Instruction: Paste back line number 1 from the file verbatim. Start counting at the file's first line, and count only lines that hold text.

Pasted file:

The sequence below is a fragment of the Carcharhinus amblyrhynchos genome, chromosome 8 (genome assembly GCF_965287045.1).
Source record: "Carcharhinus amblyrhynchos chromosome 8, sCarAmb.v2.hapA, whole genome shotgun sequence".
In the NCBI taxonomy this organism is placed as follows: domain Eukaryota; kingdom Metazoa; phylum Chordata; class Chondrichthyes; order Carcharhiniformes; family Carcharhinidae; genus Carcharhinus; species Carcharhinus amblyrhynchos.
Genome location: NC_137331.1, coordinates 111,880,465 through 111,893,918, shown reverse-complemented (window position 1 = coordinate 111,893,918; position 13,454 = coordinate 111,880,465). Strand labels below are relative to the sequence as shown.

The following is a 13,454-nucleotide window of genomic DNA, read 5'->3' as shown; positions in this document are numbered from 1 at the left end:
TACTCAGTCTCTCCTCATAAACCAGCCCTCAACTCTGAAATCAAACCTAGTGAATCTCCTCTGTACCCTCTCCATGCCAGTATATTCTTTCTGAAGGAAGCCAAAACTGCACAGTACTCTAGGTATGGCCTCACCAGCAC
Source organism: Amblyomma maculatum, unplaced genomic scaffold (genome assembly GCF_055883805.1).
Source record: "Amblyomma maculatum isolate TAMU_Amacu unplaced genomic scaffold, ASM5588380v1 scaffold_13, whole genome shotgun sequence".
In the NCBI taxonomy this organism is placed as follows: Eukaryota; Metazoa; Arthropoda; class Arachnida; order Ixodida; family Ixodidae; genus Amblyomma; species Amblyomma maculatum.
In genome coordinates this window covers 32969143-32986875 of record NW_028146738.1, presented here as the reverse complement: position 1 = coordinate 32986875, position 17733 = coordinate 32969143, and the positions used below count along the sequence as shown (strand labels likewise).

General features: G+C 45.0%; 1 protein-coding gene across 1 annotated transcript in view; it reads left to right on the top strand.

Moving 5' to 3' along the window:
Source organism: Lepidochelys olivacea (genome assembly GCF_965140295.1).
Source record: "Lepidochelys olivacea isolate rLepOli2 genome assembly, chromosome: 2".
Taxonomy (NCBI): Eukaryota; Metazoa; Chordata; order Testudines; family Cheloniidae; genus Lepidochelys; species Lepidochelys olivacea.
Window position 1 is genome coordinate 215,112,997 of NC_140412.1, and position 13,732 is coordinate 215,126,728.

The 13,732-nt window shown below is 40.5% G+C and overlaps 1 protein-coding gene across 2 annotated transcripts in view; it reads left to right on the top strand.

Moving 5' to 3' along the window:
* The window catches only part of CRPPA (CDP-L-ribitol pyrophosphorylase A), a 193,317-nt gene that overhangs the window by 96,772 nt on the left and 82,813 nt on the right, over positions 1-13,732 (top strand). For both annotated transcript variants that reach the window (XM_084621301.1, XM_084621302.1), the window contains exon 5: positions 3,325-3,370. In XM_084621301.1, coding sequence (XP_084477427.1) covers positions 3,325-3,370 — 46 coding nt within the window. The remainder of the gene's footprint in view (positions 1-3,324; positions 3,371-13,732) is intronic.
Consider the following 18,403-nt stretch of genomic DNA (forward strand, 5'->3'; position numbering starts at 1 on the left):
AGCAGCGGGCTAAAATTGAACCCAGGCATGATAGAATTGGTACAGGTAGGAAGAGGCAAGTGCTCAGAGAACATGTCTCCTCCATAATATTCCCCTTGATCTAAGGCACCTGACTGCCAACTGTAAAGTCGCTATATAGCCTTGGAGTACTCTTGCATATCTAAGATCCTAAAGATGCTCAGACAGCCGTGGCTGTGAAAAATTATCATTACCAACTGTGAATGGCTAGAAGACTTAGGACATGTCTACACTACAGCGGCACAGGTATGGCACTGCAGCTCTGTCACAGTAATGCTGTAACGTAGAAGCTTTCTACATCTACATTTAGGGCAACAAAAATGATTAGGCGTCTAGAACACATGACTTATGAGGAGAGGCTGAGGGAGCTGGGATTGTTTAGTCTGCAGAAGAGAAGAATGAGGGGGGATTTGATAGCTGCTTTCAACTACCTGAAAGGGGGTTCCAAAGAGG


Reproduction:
The sequence below is a fragment of the Carcharhinus amblyrhynchos genome, chromosome 8 (genome assembly GCF_965287045.1).